Flag of the Bharatiya Janata Party (BJP), a na...

Flag of the Bharatiya Janata Party (BJP), a national political party in India. (Photo credit: Wikipedia)


Oct 24, 2013



By its opposition to the Communal Violence Bill, the BJP and the Sangh Parivar expose themselves as the ideological allies of those whose hate-soaked politics is based on hounding minorities

Expect misogynist men to feel aggrieved by laws especially enacted for the protection of women against sexual violence. Expect upper-caste diehards with Manuwadi mindsets to be unhappy with special legal provisions to prevent atrocities against dalits. Similarly, expect masterminds and perpetrators of targeted violence against vulnerable minorities to fume and fret over a proposed law to protect the latter and punish the former.
It is but natural for the Sangh Parivar and its electoral wing, the Bharatiya Janata Party, to oppose the Prevention of Communal and Targeted Violence (Access to Justice and Reparations) Bill, 2011, that is slated to be introduced in the Winter Session of Parliament in November. The bill to prevent communal violence is itself communal, claim BJP spokespersons. Interestingly, the one making the loudest noise on the subject is the party’s Muslim mascot: Mukhtar Abbas Naqvi.
Perhaps the party should go a step further and denounce the United Nations too for its two-decade old Declaration on the Rights of Persons Belonging to National or Ethnic, Religious and Linguistic Minorities, 1992. Article 1 of the declaration stipulates: “States shall protect the existence (life) and the national or ethnic, cultural, religious and linguistic identity of minorities within their respective territories and shall encourage conditions for the promotion of that identity”. Article 2 declares: “States shall adopt appropriate legislative and other measures to achieve those ends”.
The UN declaration speaks not only of religious but also national, ethnic and linguistic minorities. So does the bill, aimed at controlling not only communal but other forms of “targeted violence”, too. When it talks of religious minorities, the reference is not only to Muslims, Christians, Sikhs or Parsis who are minority communities nationally speaking. Included in the definition are Hindus, who are a minority in Jammu and Kashmir and in some north-eastern states, as also in some districts: for example, Malegaon. When it comes to targeted violence, the reference, for example, is to Tamil-speaking people in Karnataka and north Indians in Maharashtra who are frequently targeted by the Shiv Sena and Raj Thackeray’s Maharashtra Navnirman Sena. Dalits and adivasis across the country are frequent victims of targeted violence and have, therefore, been included within the ambit of the bill.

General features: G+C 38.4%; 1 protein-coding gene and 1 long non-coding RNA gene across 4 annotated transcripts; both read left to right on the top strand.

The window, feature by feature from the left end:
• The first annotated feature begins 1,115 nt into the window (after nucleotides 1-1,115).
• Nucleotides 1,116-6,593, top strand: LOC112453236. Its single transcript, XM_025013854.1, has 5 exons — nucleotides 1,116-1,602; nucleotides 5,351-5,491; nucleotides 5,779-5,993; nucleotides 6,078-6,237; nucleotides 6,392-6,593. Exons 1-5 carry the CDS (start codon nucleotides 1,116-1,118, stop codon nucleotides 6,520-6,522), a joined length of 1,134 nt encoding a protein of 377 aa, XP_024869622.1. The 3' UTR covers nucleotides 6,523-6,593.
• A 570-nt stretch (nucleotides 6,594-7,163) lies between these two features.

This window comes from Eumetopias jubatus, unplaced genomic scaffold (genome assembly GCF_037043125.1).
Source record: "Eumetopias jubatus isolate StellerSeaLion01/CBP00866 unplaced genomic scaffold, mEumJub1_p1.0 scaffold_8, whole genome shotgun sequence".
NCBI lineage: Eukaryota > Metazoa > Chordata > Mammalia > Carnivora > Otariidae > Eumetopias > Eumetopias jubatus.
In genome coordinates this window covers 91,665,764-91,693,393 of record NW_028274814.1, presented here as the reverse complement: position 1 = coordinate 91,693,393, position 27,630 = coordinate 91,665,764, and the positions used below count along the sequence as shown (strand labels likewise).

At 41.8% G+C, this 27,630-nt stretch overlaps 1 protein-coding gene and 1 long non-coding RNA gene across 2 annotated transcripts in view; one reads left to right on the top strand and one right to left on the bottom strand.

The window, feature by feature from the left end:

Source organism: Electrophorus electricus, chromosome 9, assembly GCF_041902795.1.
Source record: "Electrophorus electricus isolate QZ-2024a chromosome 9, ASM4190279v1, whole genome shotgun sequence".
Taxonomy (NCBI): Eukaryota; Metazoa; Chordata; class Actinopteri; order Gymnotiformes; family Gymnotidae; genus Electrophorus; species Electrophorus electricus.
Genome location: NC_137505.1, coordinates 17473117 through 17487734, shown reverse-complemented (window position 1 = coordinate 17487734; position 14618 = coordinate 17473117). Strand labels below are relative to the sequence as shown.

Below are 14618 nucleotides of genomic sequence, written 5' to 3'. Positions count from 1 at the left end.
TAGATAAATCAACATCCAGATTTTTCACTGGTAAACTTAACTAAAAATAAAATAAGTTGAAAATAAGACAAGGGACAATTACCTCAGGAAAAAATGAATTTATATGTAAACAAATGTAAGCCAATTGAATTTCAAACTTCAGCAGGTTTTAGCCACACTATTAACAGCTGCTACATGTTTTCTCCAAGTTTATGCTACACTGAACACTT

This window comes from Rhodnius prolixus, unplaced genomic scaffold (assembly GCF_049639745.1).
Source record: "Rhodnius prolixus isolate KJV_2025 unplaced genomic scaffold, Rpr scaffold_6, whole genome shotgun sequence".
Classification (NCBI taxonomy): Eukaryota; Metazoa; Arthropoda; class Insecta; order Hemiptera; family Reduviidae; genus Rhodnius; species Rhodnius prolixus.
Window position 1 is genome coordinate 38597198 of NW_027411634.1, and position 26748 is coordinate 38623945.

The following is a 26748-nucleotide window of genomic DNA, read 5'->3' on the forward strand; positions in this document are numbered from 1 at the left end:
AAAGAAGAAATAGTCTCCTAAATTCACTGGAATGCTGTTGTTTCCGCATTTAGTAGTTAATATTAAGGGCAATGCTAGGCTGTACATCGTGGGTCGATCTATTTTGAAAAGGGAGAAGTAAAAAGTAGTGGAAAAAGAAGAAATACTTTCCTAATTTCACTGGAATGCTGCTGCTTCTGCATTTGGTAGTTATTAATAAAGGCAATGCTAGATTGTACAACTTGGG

After the recent communal conflagration in Muzaffarnagar, the Sharad Pawar led-Nationalist Congress Party, Left parties, Janata Dal (United), Samajwadi Party and the National Conference have now indicated their endorsement “in principle” of the idea behind the proposed law. As and when India’s lawmakers overcome their fear of engineered “Hindu sentiments”, muster the political will to table the bill in Parliament, debate and pass what is often referred to as the “Communal Violence Bill”, the country would at long last have honoured the spirit of the 1992 UN declaration and qualified itself to be counted among the global community of the civilised. By its continued opposition to such a step, the BJP and the Sangh Parivar expose themselves as the ideological allies of those whose hate-soaked politics is founded on the hounding of minorities — neo-Nazis and White supremacists in the West, the Taliban, the Lashkar-e-Tayyaba and their ilk in our own neighbourhood.
Truth be told, the fierce opposition of the “Hindu nationalists” to the bill is rooted in their guilt-ridden fear of the far-reaching consequences of a critical provision in the proposed bill. Though the BJP and the Sangh Parivar are conveniently castigating the bill on account of it allegedly being “anti-Hindu” and “pro-minority”, what frightens them — and the Indian police and the bureaucracy — the most is the principle of “chain of command responsibility” that is embedded in the proposed law. Simply stated what it means is that in the event of violence that is not controlled in good time, it is not only the murderous mob on the streets and the lowly constable guilty of dereliction of duty who will be prosecuted and punished. The superiors in the chain of command — senior police officers and civil servants on one hand, the instigating masterminds on the other — too will be held accountable, tried and punished if need be, for what they did and did not do.
Take a look at any report of any judicial commissions of enquiry appointed by different state governments following major communal carnages — B.N. Srikrishna Commission (Mumbai, 1992-93), D.P. Madon Commission (Bhiwandi, Jalgaon and Mahad, 1970), Joseph Vithayathil Commission (Tellicherry, 1971), Jagmohan Reddi Commission (Ahmedabad, 1969), Venugopal Commission (Kanyakumari, 1982), Jitendra Narain Commission (Jamshedpur, 1979) — and you’ll know why the Sangh Parivar is terrified.
Two common threads run through all these reports: one, the criminal role of Hindutva organisations in master-minding the violence; two, the partisan, anti-minority (Muslim, Christian, Sikh) conduct of the police.

Read more here- http://www.asianage.com/columnists/bjp-s-bill-frights-846


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